On Overcoming Phobias

When I was very young, about ten years old, I spent the summer at Camp Ropioa near Harrison, Maine. One day I caught and was playing with a snake. It didn’t like being held by a big monster. So, it bit me. It left two small holes in my left center finger. It didn’t really hurt, but it startled me. I let it go. But, even though it slithered off to some rock, it didn’t let go. It held on to me for months, years. I developed a phobia for snakes. I would break out in a sweat even if I saw the picture of a snake. I still remember a field trip to the Museum of Natural History when I was in about eighth grade. I freaked out when I passed an exhibit (under glass) of a coiled snake. It bothered me to be afraid of something that posed no real threat. I thought I was being unreasonable. And I was.
After high school, after College, after being on my own in the world and with a wife and kid I was living out in the country. Wife and kid were away visiting family. I looked out the window to see a six foot long slithering monster crawling up the side of our house! I got an axe and separated the head from the rest of the snake without getting any closer than the length of the axe handle. To prove my bravery I skinned the carcass and pinned it to a board to dry.
Later I read a story about someone who had overcome their unreasonable fear of snakes by catching and holding and stroking one. The thought sent shivers up my spine. But, I thought it might be worth a try.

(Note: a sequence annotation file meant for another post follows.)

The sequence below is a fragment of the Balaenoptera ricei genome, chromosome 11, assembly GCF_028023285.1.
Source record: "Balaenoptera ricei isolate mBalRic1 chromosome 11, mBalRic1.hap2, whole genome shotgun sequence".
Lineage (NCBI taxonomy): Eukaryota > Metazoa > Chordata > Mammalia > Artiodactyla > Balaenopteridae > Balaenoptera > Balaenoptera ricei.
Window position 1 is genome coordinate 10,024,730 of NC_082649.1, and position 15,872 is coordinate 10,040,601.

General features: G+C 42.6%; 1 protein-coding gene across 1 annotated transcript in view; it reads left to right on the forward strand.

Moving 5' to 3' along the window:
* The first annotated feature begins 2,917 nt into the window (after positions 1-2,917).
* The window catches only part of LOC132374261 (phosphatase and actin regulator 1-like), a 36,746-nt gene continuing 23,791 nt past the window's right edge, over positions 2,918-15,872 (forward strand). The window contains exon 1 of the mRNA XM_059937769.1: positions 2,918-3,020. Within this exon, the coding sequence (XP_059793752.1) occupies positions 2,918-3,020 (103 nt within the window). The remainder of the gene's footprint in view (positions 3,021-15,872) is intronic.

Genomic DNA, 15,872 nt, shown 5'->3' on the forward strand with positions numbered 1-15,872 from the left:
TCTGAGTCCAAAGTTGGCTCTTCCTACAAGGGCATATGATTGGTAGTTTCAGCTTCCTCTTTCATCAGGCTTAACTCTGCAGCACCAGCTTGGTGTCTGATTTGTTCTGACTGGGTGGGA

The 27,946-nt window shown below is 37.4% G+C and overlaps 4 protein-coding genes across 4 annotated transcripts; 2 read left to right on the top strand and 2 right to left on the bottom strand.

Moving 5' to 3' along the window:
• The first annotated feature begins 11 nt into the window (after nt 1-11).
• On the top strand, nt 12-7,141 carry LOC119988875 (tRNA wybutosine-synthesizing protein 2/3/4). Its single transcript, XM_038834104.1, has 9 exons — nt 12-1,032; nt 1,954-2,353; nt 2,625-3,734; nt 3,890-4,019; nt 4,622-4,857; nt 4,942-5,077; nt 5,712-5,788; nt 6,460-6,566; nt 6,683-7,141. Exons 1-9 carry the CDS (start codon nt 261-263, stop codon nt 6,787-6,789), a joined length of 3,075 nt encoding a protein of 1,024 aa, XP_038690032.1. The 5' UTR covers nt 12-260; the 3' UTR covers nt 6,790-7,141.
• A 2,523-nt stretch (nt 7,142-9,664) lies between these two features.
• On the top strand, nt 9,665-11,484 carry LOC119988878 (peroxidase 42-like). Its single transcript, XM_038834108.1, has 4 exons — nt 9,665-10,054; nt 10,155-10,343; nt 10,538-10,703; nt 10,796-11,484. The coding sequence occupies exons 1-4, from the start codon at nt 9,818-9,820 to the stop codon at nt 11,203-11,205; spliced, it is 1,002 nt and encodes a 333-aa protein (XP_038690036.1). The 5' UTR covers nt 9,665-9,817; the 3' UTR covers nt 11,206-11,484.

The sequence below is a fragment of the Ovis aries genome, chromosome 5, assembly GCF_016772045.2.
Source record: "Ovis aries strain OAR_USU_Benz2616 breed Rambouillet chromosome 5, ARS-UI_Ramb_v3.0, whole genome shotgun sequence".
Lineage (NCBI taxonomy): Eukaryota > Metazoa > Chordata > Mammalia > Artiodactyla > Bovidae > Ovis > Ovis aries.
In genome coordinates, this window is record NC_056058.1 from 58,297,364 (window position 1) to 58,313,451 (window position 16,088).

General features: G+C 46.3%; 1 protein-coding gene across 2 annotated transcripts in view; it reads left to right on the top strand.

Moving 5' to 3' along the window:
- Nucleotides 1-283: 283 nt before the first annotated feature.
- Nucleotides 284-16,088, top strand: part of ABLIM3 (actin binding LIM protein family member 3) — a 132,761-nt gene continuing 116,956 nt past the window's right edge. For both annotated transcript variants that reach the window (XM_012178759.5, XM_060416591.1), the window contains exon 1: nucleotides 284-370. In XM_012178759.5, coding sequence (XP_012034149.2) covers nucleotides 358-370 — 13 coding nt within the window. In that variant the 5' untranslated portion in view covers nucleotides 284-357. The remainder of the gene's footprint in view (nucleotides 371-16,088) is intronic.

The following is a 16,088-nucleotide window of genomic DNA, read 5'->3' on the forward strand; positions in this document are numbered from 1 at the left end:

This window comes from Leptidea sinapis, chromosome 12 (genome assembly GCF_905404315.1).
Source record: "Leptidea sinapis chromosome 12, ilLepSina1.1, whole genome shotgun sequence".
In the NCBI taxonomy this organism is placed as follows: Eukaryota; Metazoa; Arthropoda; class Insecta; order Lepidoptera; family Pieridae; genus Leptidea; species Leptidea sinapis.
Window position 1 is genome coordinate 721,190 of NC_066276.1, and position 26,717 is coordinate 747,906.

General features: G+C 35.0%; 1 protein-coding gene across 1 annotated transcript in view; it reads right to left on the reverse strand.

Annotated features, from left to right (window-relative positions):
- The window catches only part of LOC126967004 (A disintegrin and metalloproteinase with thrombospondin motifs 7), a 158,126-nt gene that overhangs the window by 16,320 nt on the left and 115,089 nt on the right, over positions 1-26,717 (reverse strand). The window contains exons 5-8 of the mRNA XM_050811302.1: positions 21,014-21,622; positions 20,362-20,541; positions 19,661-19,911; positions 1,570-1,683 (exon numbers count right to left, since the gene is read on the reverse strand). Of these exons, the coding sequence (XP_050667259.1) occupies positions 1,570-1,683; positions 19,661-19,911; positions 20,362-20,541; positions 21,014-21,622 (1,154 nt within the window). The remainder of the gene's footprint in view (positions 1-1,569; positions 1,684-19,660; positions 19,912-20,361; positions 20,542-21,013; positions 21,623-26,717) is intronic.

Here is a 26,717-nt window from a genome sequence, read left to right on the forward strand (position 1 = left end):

Some time after the family came home I came across a three or four foot Black Snake in a field near our home. I carefully caught it and picked it up. I carefully held it from behind its head and showed it to my wife and son. We all stroked its scaly sides and felt its strength as it wiggled in my hand. I either got careless or the snake got impatient. It twisted it neck and bit the upper knuckle of my left thumb. Many of its short, sharp teeth penetrated my skin.
Now, I knew that a Black Snake is not poisonous, so there was no need to panic. I almost panicked anyway! If I had, those short, sharp teeth would have slid along my finger and ripped it open. Oh, it hurt, not much, but it did hurt. I held still and looked at my hand and the snake. I explained to him that he could hold on or let me go and that if he would le t me go, I would let him go. He did. I did. And he slithered away taking my phobia of snakes with him.
Some weeks later I was at the door of one of the out buildings on the property where we lived when I heard a rustling in the leaves next to the door and between the step I was on and the chimney that was a few feet away. When I looked down I saw a Copper Head snake! With about two bounds I was off the step and on top of my car! Was my phobia back? No! There’s a difference between a respect for a poisonous snake and a silly reaction to a harmless one. I’m not about to handle a Copper Head or a Rattler but Garter Snakes and Black Snakes don’t scare me anymore.
I was reminded of this when I saw a TED Talk by astronaut, Chris Hadfield, who talked of a fear of spider webs. Here’s the link:
http://www.ted.com/talks/chris_hadfield_what_i_learned_from_going_blind_in_space

About danielcfischer

Loyola School in NYC, Georgetown University, Shrader Sound, ACF Electronics, National Staffing Consultants, Univac, Applied Data Research, Western Union, Wells Fargo, Prometheus Products, Access Master, GasTech, Lawrence Livermore
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